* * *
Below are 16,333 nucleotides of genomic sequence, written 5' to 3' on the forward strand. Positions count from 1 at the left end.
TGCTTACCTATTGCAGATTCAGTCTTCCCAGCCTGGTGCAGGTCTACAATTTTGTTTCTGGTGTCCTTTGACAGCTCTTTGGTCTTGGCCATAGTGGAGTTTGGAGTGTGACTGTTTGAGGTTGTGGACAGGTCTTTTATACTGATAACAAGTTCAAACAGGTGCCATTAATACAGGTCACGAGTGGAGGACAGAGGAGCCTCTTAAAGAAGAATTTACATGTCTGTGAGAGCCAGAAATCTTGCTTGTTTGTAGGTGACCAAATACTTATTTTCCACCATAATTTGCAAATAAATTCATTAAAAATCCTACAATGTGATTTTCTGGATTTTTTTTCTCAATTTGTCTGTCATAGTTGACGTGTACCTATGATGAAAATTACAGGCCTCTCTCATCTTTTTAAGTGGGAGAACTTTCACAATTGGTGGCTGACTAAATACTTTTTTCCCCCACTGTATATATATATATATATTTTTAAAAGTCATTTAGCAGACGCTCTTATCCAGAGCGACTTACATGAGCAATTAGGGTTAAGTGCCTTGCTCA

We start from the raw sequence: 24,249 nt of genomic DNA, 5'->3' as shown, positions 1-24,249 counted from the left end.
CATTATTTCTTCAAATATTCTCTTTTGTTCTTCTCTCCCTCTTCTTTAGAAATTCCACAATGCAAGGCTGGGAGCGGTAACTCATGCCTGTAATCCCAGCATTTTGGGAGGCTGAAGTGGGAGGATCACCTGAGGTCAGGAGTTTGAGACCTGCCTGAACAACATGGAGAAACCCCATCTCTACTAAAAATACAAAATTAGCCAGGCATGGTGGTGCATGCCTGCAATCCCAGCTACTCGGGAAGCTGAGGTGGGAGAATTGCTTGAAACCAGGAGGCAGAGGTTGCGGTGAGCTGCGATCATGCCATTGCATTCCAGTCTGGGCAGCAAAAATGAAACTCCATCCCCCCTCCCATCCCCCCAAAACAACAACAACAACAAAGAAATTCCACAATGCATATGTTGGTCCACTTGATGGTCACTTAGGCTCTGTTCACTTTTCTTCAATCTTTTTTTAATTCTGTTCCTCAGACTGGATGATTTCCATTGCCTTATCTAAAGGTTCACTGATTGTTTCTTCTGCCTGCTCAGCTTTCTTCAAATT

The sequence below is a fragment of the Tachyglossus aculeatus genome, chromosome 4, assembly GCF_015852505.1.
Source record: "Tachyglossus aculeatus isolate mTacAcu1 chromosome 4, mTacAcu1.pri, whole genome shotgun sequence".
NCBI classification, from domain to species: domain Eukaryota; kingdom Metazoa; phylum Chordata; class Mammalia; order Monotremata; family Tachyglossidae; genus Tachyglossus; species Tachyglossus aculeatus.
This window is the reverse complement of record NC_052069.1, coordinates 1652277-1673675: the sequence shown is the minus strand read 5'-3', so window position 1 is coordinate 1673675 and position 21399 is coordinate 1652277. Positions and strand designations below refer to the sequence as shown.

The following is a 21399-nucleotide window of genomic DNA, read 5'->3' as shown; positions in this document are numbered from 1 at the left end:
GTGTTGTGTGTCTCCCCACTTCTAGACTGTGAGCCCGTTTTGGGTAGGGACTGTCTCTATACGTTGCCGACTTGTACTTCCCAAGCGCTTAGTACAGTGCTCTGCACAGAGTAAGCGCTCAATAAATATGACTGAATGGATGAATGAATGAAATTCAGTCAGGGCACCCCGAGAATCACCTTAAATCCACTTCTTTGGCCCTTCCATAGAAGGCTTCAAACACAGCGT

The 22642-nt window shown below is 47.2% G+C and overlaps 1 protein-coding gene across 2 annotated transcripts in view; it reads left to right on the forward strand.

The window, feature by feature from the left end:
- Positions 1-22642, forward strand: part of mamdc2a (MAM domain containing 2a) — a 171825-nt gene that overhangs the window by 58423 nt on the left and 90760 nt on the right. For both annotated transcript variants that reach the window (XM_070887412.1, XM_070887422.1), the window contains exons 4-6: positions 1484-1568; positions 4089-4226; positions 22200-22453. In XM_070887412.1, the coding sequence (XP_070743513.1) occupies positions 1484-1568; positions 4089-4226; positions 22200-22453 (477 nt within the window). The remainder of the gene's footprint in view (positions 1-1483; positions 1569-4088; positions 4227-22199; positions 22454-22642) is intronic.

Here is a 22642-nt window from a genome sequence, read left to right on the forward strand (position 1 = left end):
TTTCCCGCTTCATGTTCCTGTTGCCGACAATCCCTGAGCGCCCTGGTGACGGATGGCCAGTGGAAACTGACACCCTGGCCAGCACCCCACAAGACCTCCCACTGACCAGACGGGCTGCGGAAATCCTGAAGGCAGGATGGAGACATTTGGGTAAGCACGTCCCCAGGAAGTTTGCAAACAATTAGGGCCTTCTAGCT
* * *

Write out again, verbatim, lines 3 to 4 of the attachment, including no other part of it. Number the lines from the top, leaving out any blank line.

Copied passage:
We start from the raw sequence: 24,249 nt of genomic DNA, 5'->3' as shown, positions 1-24,249 counted from the left end.
CATTATTTCTTCAAATATTCTCTTTTGTTCTTCTCTCCCTCTTCTTTAGAAATTCCACAATGCAAGGCTGGGAGCGGTAACTCATGCCTGTAATCCCAGCATTTTGGGAGGCTGAAGTGGGAGGATCACCTGAGGTCAGGAGTTTGAGACCTGCCTGAACAACATGGAGAAACCCCATCTCTACTAAAAATACAAAATTAGCCAGGCATGGTGGTGCATGCCTGCAATCCCAGCTACTCGGGAAGCTGAGGTGGGAGAATTGCTTGAAACCAGGAGGCAGAGGTTGCGGTGAGCTGCGATCATGCCATTGCATTCCAGTCTGGGCAGCAAAAATGAAACTCCATCCCCCCTCCCATCCCCCCAAAACAACAACAACAACAAAGAAATTCCACAATGCATATGTTGGTCCACTTGATGGTCACTTAGGCTCTGTTCACTTTTCTTCAATCTTTTTTTAATTCTGTTCCTCAGACTGGATGATTTCCATTGCCTTATCTAAAGGTTCACTGATTGTTTCTTCTGCCTGCTCAGCTTTCTTCAAATT